Medical savings accounts, often referred to as MSAs, are a new variation of Flexible Spending Accounts. Both MSAs and FSAs are similar to IRAs in the sense that each employee can make tax-free contributions to an account. But instead of withdrawing the funds at retirement as you would with an IRA, you withdraw them to pay for certain types of medical care. In effect, you're being allowed to pay some of your medical costs with pre-tax dollars, which is a heck of a lot cheaper than paying for it with post-tax dollars.
FSAs have been around for quite some time. Their main drawback is the fact that if an employee places money into an account one year and doesn't use it for reimbursement of medical expenses in that year, he or she loses the money. With an MSA, the money is allowed to accumulate from year to year, to be used in later years when medical expenses are higher or to be saved until retirement.
At present, MSAs that are exempt from federal income taxes are part of a demonstration project that began in 1997 and was scheduled to end in 2000, until Congress decided to renew it in late 2000 for another two years. It's limited to the first 750,000 people who sign up each year and is open only to the self-employed and to businesses with fewer than 50 workers. However, a number of states have MSA laws that permit employers in those states to establish state-tax-exempt MSAs.
Here's how MSAs work. A business may offer its employees, or a self-employed person may purchase, a high-deductible health insurance plan (often referred to as a "catastrophic health plan"). For 2002, the deductible must be a minimum of $1,650 for individual coverage and $3,300 for family coverage ($1,600 and $3,200 for 2001; these amounts may be adjusted periodically for inflation), and can be as high as $2,500 for an individual and $4,950 for a family ($2,400 and $4,800 for 2001; these amounts may be adjusted periodically for inflation). The employer and employee may then make tax-free contributions to an MSA. Total annual contributions are limited to 65 percent of the deductible for individuals and 75 percent of the deductible for families.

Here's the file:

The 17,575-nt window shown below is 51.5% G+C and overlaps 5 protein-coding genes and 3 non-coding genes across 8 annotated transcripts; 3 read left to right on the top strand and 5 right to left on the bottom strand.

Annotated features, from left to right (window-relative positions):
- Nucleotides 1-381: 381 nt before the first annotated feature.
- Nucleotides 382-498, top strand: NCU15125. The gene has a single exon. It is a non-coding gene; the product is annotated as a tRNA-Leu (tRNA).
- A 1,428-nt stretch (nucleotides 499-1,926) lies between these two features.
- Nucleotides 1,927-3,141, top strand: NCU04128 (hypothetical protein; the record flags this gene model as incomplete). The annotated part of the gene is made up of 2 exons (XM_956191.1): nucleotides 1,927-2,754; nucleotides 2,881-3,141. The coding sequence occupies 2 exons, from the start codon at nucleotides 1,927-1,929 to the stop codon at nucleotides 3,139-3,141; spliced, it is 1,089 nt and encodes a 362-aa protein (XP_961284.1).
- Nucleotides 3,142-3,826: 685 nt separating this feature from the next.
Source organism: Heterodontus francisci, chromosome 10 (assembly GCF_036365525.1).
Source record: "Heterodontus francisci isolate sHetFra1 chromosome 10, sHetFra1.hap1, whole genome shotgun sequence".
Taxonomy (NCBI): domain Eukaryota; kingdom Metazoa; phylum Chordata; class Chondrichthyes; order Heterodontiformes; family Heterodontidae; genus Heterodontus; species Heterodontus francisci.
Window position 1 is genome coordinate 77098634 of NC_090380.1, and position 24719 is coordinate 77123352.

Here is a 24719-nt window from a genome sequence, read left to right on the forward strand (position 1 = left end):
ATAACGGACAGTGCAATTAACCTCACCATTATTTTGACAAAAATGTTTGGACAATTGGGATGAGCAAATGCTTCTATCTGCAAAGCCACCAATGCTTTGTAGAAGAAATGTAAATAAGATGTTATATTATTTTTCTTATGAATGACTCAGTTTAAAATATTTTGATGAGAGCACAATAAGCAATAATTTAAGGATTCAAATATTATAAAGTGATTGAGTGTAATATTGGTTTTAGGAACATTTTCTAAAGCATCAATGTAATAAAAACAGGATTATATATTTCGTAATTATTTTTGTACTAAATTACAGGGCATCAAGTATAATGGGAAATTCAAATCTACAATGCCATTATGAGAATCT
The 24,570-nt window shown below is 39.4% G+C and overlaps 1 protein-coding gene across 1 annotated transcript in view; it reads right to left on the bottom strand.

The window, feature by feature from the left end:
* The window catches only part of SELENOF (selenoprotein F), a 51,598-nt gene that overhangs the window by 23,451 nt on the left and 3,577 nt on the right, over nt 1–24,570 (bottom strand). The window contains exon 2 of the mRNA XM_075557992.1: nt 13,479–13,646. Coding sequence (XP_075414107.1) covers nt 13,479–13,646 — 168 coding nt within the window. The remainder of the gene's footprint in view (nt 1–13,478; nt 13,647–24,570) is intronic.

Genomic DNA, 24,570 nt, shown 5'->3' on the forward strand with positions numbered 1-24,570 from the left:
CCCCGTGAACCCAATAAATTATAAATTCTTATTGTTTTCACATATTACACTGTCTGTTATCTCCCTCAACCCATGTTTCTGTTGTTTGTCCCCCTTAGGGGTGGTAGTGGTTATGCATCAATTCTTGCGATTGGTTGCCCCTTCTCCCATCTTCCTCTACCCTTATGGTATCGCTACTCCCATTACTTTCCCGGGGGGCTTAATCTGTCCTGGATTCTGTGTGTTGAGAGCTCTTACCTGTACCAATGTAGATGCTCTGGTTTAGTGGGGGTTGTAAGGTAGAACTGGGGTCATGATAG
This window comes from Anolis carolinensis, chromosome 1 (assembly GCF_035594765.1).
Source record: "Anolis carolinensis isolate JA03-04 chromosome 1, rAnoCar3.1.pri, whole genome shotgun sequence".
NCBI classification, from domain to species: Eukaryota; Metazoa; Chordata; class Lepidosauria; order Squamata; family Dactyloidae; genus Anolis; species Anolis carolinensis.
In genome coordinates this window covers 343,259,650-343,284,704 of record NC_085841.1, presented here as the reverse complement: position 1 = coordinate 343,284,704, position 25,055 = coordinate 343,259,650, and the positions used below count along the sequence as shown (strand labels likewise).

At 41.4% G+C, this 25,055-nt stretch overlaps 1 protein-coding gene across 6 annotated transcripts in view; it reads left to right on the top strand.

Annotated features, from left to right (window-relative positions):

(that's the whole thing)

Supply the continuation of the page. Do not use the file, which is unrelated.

Contributions. In addition to the high-deductible health policy, each employee opens up a MSA savings/investment account. Contributions to the account by an individual are deductible from adjusted gross income, and contributions made by an individual's employer are excluded from income (unless they're made through a cafeteria plan). Contributions may be made for a tax year at any time until the due date of the return for that year (not including extensions). Employer contributions must be reported on the employee's W-2. Earnings of the fund are not included in taxable income for the current year.
Withdrawals. Funds may then be withdrawn from the MSA, tax-free, to pay for minor medical expenses — routine checkups, dental exams, eyeglasses, drugs, even minor surgery. Any funds that are left in the MSA at the end of the year remain in the account, and can be used in succeeding years, or saved until retirement. Thus, unlike flexible spending accounts, there is no "use it or lose it" requirement.
If you have few medical expenses over a period of years, the account may grow
to a tidy sum. If funds are withdrawn for nonmedical purposes, a 15 percent
penalty will be assessed (plus the funds will be taxed as ordinary income).
However, after age 65, you may use your MSA monies for any purpose, just like an
IRA, and pay only the tax on withdrawn funds.